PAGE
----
November 22, 2022
Get to know: Bizet's Carmen
The heroine of Bizet's Carmen is the most intriguing, alluring, endlessly fascinating woman in opera. A free spirit who lives her life by her own rules, she takes what she wants from one man and then moves confidently on to the next. She's a woman who knows exactly what she wants and who she is.
Bizet's opera takes us to Seville, where Carmen, when we first meet her, is working in a cigarette factory. In a classic case of fatal attraction, the corporal Don José falls instantly in love with her (although he was planning to marry Micaëla, a sweet girl from back home). When Carmen is taken into custody for injuring a co-worker, José allows her to escape and goes to prison. After he's released, he comes to see her at a tavern, but in a jealous rage he strikes a fellow officer and is forced to desert the army, joining Carmen and her smuggler friends. His violent jealousy of Carmen's new lover (the bullfighter Escamillo), finally leads to a final, disastrous encounter between José and Carmen, who remains defiant even in the face of death.
How astonishing it seems that Carmen was considered a failure when it premiered in Paris in 1875. Who could have resisted this spectacular music and riveting drama? Audiences soon realized what a thrilling masterpiece this is, and since then, Carmen has never lost its hold on the public. Here in Chicago, it has enthralled Lyric audiences again and again. That has a lot to do with Carmen herself and her four arias, each one glorious musically and vocally: the spellbinding Habanera, alluring Seguidilla, blazing Gypsy Song, and devastatingly dramatic Card Scene. Carmen's confrontations with Don José are among the most incendiary, hair-raising scenes in all opera. But there's so much more to enjoy, including José's fervent, lovesick Flower Song; Micaela's heartfelt prayer, Escamillo's magnificent Toreador Song, and choruses that bring all the color and energy of 19th-century Spain irresistibly to life.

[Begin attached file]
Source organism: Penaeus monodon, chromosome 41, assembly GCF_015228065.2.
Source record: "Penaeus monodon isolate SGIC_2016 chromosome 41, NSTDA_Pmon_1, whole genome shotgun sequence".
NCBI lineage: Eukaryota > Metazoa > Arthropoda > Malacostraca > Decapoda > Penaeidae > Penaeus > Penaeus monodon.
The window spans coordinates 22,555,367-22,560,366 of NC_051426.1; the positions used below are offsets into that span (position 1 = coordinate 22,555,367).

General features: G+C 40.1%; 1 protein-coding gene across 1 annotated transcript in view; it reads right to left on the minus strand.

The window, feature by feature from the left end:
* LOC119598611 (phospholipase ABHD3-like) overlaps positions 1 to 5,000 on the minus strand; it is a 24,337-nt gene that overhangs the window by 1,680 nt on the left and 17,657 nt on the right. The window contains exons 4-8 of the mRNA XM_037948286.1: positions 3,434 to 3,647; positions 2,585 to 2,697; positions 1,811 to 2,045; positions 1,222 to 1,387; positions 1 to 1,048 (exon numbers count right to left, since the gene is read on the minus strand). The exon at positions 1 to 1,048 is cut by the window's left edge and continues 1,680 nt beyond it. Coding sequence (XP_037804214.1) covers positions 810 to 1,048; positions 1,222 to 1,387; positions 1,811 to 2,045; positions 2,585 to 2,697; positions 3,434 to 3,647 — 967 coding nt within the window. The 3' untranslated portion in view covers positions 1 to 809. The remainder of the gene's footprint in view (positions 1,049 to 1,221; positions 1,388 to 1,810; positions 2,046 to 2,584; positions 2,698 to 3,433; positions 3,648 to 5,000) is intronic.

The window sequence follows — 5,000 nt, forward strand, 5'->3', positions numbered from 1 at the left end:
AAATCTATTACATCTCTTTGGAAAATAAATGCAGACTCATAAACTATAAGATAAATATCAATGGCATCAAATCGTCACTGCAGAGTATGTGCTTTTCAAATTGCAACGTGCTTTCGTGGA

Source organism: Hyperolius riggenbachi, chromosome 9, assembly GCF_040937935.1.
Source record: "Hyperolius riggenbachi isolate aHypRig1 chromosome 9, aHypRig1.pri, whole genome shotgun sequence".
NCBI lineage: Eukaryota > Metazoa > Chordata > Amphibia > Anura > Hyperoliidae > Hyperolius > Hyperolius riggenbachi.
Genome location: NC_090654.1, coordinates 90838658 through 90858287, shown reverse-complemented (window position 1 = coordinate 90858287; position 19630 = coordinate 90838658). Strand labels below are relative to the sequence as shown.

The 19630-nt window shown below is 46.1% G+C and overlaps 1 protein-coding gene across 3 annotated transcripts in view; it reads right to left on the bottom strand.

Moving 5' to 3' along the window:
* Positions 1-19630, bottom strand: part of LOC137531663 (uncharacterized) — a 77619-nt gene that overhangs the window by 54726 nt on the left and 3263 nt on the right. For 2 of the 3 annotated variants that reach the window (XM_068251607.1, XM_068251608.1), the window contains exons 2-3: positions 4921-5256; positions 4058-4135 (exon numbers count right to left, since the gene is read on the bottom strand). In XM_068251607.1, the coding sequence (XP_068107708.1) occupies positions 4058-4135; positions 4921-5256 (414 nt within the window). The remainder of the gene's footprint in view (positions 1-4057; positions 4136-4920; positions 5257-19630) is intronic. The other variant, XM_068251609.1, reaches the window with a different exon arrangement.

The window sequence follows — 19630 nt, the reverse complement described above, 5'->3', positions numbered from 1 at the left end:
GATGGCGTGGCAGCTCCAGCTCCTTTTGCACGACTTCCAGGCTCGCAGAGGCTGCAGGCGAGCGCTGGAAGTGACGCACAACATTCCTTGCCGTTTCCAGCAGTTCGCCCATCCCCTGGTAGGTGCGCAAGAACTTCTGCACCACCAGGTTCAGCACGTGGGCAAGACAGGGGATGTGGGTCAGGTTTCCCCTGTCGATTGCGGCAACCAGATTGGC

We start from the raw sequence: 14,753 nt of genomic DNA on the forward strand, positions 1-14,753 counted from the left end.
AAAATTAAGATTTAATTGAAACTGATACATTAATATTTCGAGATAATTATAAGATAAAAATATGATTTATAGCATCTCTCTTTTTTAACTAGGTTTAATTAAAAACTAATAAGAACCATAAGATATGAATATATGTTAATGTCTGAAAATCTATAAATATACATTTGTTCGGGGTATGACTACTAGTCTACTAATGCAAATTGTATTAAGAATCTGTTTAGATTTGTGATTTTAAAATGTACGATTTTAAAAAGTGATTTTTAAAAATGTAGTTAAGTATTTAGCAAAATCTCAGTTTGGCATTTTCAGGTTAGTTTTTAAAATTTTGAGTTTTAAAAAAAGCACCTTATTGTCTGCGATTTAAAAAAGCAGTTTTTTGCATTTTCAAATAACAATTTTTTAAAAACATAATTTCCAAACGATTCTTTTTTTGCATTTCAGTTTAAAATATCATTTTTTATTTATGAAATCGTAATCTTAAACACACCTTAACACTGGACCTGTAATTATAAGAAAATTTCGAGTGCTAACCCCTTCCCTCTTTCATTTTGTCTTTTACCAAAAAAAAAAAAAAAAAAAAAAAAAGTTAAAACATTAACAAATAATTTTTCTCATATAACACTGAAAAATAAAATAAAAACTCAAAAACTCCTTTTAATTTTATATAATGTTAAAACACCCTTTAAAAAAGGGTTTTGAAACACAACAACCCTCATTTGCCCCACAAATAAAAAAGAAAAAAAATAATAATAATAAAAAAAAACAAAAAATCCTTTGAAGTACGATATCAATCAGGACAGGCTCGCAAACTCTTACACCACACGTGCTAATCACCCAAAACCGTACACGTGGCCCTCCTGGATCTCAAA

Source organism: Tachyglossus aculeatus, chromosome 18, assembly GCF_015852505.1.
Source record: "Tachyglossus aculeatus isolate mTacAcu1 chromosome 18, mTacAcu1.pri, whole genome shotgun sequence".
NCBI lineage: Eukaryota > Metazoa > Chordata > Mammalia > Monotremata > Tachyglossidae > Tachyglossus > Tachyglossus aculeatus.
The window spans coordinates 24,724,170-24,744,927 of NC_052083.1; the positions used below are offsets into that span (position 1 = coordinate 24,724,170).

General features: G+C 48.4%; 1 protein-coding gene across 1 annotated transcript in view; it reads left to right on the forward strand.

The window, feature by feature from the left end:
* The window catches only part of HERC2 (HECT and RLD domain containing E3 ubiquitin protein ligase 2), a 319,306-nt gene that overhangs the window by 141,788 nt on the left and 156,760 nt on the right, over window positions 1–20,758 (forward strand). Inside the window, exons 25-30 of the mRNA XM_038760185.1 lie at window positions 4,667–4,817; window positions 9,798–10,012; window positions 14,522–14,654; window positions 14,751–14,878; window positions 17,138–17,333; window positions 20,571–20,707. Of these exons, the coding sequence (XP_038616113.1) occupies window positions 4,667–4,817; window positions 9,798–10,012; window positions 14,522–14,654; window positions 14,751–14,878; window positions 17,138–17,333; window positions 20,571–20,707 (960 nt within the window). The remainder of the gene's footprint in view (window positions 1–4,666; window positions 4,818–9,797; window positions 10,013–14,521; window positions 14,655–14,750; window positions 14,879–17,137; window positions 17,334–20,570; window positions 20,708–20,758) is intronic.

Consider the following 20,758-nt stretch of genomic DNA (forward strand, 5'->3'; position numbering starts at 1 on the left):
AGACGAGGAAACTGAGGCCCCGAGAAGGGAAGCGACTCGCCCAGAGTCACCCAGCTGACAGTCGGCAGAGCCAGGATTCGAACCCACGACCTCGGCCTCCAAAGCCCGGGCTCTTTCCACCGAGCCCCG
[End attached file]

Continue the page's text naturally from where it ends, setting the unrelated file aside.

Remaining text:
Making her eagerly awaited return to Lyric is Ryan Opera Center alumna J'Nai Bridges. Hugely acclaimed in this country and Europe as one of the most remarkable mezzo-sopranos of her generation, she's rapidly established herself as a leading interpreter of Carmen's title role. You can expect her to stun audiences with a smoldering charisma to match her luscious voice, while reveling in a terrific chemistry with her Don José. In that role will be one of Lyric's favorite tenors, Charles Castronovo, whose singing and acting have thrilled Chicago audiences in operas of Mozart, Donizetti, and Tchaikovsky. There will be two important Lyric debuts: the luminous South African lyric soprano Golda Schultz (Micaëla) and bronze-voiced Russian baritone Andrei Kymach, 2019 winner of the prestigious BBC Cardiff Singer of the World competition.
With Henrik Nánási's fiery conducting, the illuminating staging of Marie Lambert, and the dazzlingly colorful designs by set designer Robin Don and costume designer Robert Perdziola, Lyric's Carmen will make audiences fall in love with Bizet's masterpiece all over again.